Poland Looks to Nuclear in Bid to Keep Its Coal Plants Humming

Poland hopes a nuclear power station may allow it to continue using the European Union’s biggest coal deposits to fuel the bloc’s biggest eastern economy.

The country, which gets more than 80 percent of its electricity from coal, may use a pledge to build its first nuclear power plant as a bargaining chip in key talks with the EU on planned climate regulations under the so-called winter package. The clean energy source would cut overall emissions and could help Poland persuade the bloc to let it use dirty coal units for longer.

“It would be best if there was no winter package, but if it’s there we want to work out a compromise,” Deputy Energy Minister Grzegorz Tobiszowski told reporters in Warsaw on Tuesday. “In its current form the proposals would limit our coal investments and we wouldn’t be able to afford it.”

Poland, the biggest net receiver of EU funds, has touted coal as the cheapest fuel and repeatedly said reducing its use too quickly would hit economic growth. That is in contrast to a long-term shift to renewables, or Energiewende, that has forced plants using the fuel to close in neighboring Germany.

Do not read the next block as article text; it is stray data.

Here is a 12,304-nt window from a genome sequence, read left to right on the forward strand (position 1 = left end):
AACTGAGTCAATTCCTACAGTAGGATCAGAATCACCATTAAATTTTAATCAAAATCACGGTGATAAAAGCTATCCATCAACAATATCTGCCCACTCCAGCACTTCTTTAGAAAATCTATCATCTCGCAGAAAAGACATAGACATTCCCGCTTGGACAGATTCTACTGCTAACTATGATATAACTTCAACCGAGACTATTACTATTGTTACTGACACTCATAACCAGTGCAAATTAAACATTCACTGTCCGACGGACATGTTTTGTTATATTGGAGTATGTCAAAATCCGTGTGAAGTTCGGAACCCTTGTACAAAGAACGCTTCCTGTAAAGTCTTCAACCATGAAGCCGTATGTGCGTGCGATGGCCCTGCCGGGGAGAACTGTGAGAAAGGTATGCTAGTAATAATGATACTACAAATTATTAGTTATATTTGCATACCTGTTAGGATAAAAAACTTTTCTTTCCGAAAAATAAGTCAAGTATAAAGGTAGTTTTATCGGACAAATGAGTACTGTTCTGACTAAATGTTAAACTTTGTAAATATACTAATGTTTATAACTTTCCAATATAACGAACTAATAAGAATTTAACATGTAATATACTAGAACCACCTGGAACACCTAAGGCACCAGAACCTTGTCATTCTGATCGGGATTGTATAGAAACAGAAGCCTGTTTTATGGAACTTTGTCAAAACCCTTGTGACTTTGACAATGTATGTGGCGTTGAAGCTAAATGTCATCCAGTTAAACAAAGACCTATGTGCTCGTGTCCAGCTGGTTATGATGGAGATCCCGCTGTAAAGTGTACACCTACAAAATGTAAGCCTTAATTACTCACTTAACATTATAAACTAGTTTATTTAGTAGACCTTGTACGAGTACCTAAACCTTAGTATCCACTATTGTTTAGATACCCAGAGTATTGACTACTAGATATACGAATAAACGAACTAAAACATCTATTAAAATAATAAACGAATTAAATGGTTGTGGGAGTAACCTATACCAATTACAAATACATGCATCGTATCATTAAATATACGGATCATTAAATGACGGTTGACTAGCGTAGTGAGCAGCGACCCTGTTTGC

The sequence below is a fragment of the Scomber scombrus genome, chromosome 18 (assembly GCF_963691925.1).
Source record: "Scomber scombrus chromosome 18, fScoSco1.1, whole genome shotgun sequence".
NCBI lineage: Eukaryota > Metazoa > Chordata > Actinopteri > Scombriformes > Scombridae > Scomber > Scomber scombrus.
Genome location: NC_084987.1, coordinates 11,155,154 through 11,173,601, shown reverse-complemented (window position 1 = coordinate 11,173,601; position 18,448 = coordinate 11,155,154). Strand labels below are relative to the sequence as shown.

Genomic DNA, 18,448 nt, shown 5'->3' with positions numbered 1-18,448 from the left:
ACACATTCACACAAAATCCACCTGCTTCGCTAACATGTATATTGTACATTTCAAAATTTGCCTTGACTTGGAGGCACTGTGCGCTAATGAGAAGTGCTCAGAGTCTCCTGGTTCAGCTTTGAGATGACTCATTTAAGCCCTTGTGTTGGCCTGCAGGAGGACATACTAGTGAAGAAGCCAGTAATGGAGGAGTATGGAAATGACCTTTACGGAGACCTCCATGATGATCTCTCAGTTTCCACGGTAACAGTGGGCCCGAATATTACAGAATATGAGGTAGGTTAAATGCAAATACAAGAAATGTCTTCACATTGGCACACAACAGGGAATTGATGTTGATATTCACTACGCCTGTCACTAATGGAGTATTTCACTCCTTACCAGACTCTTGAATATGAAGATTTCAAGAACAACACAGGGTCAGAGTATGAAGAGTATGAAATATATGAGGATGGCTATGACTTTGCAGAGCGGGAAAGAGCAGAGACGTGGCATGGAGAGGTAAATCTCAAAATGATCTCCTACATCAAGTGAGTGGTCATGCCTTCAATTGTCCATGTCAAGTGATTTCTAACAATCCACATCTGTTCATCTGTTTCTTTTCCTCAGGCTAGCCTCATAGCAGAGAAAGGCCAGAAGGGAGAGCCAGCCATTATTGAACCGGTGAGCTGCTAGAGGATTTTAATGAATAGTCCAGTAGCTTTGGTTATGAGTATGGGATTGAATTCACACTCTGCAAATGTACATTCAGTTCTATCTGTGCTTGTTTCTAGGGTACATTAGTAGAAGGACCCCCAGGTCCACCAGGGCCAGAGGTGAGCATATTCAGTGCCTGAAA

Under the proposed EU regulations, Poland wouldn’t be able to support construction of back-up coal plants in its power capacity market, effectively spelling the end of new facilities burning the fuel. A nuclear plant, which could cost $6.2 billion, may be part of Poland’s talks with the EU on climate policy, Tobiszowski said.

“We cannot not take notice of what the EU is preparing for us” and need our own proposal, he said. “If we only come up with hard coal and lignite, the EU would destroy us. I want to be pragmatic and efficient.”

Financing Option

The key decisions in talks with the bloc will be made next year, according to Piotr Naimski, the deputy minister in charge of key energy infrastructure. A decision on the nuclear plant should be made by end-June, once the Energy Ministry finds a viable financing option.

While the nuclear power project is one of the few areas in which the Law & Justice government is following its predecessors, the project has yet to reach the drawing board. It would cost at least twice as much as a conventional coal plant with comparable capacity, risking a backlash from the nation’s powerful coal lobby groups.

The Energy Ministry led by Krzysztof Tchorzewski is analyzing available financing models that would make the project affordable, a necessity if the government is to approve it. 

Tchorzewski this month estimated the cost at 24 billion zloty ($6.2 billion), down from an original assessment of 35 billion zloty, which he said would be similar to building offshore wind plants of the same size. A first plant, with capacity of 1,200 megawatts, would take about 10 years to construct, he said in an interview with Wnp.pl.

That would make it cheap compared with recent projects. Electricite de France SA’s planned Hinkley Point C plant in the U.K. with two reactors, which won government approval in September, has an estimated price tag of 18 billion pounds ($23 billion).

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